Monday, May 11, 2009

Living in Awe (by Billy Coffey)


My daughter points to the night sky from the back deck of our house, leaping from the not-so-sturdy chair and knocking it over.

Then, a few moments later, my son jumps and claps: “I SEE IT ISEEIT!”

Both stand in front of my wife and me, eyes wide and jaws slack. Though the heavens above us are awash in sparkling dots and faint wisps of the Milky Way, I’m not paying much attention to stars. But I am paying attention to the two small people in front of me. I’ve seen my share of falling stars in my life, seen enough that I thought I didn’t need to watch any more. What was more beautiful, more compelling, was watching my children watch them.

They’ve heard of falling stars, of course. They are plentiful in their bedtime stories. They’ve shown up in most of their Disney movies. They’ve even drawn them with red and purple crayons on construction paper.

But they’ve never seen one. Not until tonight. Not until just now.

My children evoke in me the sort of emotions that one would normally expect from a parent. Love, of course. And joy. Pride and confidence and loyalty, too. But as I stare at them and bathe in their sense of awe, I find another emotion welling up inside of me:


I am rarely awed. Seldom wide-eyed and slack-jawed. And that is a shame because it is a blessing to be as such, and as often as possible. My kids are experts at awe. I am no longer.

It is life’s greatest irony that the young only desire to grow old, while the old only desire to grow young again. We’re never satisfied, us humans. We’re always either looking for what we think we don’t have or what we once had but never appreciated. My kids are adamant that they be treated as adults, believing that distinction renders them a certain freedom. Not true. They don’t know it, but right now they are as free as they will ever be.

Which is why I want to capture this moment, to bottle it in my mind and cork it tight so the memory doesn’t leak out. I want to sit on the back porch years from now and watch their children do this, and I want to tell them the story of when their mother or father saw their first falling star.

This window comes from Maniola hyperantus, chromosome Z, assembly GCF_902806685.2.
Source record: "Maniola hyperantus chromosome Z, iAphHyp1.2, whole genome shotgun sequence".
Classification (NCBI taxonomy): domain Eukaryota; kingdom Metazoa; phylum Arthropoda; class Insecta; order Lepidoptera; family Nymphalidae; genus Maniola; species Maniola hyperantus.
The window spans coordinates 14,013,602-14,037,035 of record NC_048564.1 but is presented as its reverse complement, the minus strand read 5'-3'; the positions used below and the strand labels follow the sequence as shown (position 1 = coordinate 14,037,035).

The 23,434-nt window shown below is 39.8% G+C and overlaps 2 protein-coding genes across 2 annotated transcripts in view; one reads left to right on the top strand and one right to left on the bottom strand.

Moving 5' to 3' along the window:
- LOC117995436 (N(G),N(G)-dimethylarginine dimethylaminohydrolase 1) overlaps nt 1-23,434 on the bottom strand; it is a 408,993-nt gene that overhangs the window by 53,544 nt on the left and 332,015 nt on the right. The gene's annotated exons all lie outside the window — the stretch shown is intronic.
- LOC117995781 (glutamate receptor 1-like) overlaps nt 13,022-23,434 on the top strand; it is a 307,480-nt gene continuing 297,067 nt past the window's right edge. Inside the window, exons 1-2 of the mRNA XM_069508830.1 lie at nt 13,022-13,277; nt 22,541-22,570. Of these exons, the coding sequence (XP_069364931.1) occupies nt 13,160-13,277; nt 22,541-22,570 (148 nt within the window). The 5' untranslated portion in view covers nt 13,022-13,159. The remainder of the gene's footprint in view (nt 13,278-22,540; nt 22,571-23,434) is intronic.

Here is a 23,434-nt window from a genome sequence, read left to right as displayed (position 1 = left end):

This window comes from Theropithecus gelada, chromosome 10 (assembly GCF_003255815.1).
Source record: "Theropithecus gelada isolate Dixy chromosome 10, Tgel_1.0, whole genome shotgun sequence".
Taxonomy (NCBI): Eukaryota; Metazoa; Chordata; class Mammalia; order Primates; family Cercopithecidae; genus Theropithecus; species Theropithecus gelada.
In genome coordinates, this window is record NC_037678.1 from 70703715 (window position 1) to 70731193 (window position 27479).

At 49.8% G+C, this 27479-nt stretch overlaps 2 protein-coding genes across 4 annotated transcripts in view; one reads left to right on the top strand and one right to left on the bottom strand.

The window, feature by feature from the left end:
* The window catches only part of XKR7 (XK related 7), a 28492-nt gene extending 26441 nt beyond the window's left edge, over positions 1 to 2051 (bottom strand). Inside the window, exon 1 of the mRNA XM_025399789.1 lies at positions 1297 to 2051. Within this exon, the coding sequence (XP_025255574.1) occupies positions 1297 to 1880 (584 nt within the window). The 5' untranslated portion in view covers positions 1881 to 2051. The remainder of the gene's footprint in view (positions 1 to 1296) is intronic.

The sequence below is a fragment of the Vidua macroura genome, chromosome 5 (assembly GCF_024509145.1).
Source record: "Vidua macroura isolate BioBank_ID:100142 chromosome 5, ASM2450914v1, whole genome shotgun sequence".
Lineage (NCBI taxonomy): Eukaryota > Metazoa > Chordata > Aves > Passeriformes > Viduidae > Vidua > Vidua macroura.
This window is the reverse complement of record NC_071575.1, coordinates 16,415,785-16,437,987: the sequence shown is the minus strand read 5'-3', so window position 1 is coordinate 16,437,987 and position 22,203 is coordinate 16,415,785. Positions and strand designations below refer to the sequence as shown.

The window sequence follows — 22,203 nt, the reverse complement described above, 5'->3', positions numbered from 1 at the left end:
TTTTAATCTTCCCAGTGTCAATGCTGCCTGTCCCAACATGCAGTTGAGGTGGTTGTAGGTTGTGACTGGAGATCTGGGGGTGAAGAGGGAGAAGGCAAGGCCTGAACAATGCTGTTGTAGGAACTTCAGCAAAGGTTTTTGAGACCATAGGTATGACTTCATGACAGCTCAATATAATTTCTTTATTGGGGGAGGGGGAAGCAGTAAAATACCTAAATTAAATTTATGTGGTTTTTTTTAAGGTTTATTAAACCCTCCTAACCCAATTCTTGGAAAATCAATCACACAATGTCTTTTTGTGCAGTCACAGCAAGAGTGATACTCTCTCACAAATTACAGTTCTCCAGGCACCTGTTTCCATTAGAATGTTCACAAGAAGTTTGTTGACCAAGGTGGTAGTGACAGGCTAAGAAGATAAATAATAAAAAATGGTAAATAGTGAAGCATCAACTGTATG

Because I suspect that by then my children’s awe will likely have faded just as mine has. They will have seen too much by then. Too much evil and hurt and violence. Too much bad. This world will jade them as it jades us all and make the edges of their hearts rough. The bright tints of magic and wonder in their eyes will be replaced by the grays and browns of knowledge. Time will force them to bite the proverbial apple, and they will be introduced to the true nature of life; far from the beautiful garden they see existence as now, it will undoubtedly turn into a valley of doubt and danger.

This is the price of living. One that demands the penance of our wonder.

There is no going back for them. For us all. “The first time’s a one time feeling,” says the song, and there is much truth in that. My children have just seen their first falling star, and that euphoric feeling that is rushing through them now won’t be there when they see the next.

But must it be this way? Must my children suffer through such an awakening? Must they grow into this world and sacrifice their wonder and awe to join the ranks of the rest of humanity?

For that matter, must I?

“Truly I say to you,” Jesus said, “unless you are converted and become like children, you will not enter the kingdom of heaven.”

A powerful warning. Yet while there is no doubt that I long to have the heart and eyes of my children, to experience the world as if I am seeing it for the first time, I can’t.

I’ve seen too much already.